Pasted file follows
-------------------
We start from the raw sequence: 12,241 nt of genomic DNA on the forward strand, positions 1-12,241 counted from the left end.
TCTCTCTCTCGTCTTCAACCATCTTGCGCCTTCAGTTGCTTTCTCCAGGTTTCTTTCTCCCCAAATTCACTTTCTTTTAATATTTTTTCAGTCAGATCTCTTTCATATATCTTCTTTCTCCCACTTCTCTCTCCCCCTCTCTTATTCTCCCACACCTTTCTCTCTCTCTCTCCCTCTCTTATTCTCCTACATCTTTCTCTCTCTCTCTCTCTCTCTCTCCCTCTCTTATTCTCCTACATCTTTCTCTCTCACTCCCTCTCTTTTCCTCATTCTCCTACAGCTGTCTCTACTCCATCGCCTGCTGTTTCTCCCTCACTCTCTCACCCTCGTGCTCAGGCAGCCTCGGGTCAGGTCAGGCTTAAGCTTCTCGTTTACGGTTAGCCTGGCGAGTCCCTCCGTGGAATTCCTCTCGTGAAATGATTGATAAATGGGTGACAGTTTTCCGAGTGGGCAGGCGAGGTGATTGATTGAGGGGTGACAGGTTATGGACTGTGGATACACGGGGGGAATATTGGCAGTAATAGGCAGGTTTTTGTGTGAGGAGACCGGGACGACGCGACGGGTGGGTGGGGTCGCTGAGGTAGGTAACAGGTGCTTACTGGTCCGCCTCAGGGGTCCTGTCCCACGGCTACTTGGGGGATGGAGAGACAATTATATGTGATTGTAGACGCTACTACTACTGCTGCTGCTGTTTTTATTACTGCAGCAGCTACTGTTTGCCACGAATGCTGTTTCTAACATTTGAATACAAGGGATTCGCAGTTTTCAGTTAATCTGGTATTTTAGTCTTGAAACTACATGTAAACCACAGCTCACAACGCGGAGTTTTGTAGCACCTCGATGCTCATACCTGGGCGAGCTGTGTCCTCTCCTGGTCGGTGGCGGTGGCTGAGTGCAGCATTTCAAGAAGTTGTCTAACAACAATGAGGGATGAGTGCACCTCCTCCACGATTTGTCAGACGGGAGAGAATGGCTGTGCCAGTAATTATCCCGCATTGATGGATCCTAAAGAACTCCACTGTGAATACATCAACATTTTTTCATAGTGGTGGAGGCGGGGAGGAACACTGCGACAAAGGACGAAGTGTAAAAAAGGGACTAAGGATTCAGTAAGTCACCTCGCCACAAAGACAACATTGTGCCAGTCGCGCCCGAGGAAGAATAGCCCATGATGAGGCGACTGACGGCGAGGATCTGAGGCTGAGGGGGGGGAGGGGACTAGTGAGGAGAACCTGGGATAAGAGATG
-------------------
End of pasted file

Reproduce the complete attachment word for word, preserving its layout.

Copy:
We start from the raw sequence: 12,241 nt of genomic DNA on the forward strand, positions 1-12,241 counted from the left end.
TCTCTCTCTCGTCTTCAACCATCTTGCGCCTTCAGTTGCTTTCTCCAGGTTTCTTTCTCCCCAAATTCACTTTCTTTTAATATTTTTTCAGTCAGATCTCTTTCATATATCTTCTTTCTCCCACTTCTCTCTCCCCCTCTCTTATTCTCCCACACCTTTCTCTCTCTCTCTCCCTCTCTTATTCTCCTACATCTTTCTCTCTCTCTCTCTCTCTCTCTCCCTCTCTTATTCTCCTACATCTTTCTCTCTCACTCCCTCTCTTTTCCTCATTCTCCTACAGCTGTCTCTACTCCATCGCCTGCTGTTTCTCCCTCACTCTCTCACCCTCGTGCTCAGGCAGCCTCGGGTCAGGTCAGGCTTAAGCTTCTCGTTTACGGTTAGCCTGGCGAGTCCCTCCGTGGAATTCCTCTCGTGAAATGATTGATAAATGGGTGACAGTTTTCCGAGTGGGCAGGCGAGGTGATTGATTGAGGGGTGACAGGTTATGGACTGTGGATACACGGGGGGAATATTGGCAGTAATAGGCAGGTTTTTGTGTGAGGAGACCGGGACGACGCGACGGGTGGGTGGGGTCGCTGAGGTAGGTAACAGGTGCTTACTGGTCCGCCTCAGGGGTCCTGTCCCACGGCTACTTGGGGGATGGAGAGACAATTATATGTGATTGTAGACGCTACTACTACTGCTGCTGCTGTTTTTATTACTGCAGCAGCTACTGTTTGCCACGAATGCTGTTTCTAACATTTGAATACAAGGGATTCGCAGTTTTCAGTTAATCTGGTATTTTAGTCTTGAAACTACATGTAAACCACAGCTCACAACGCGGAGTTTTGTAGCACCTCGATGCTCATACCTGGGCGAGCTGTGTCCTCTCCTGGTCGGTGGCGGTGGCTGAGTGCAGCATTTCAAGAAGTTGTCTAACAACAATGAGGGATGAGTGCACCTCCTCCACGATTTGTCAGACGGGAGAGAATGGCTGTGCCAGTAATTATCCCGCATTGATGGATCCTAAAGAACTCCACTGTGAATACATCAACATTTTTTCATAGTGGTGGAGGCGGGGAGGAACACTGCGACAAAGGACGAAGTGTAAAAAAGGGACTAAGGATTCAGTAAGTCACCTCGCCACAAAGACAACATTGTGCCAGTCGCGCCCGAGGAAGAATAGCCCATGATGAGGCGACTGACGGCGAGGATCTGAGGCTGAGGGGGGGGAGGGGACTAGTGAGGAGAACCTGGGATAAGAGATG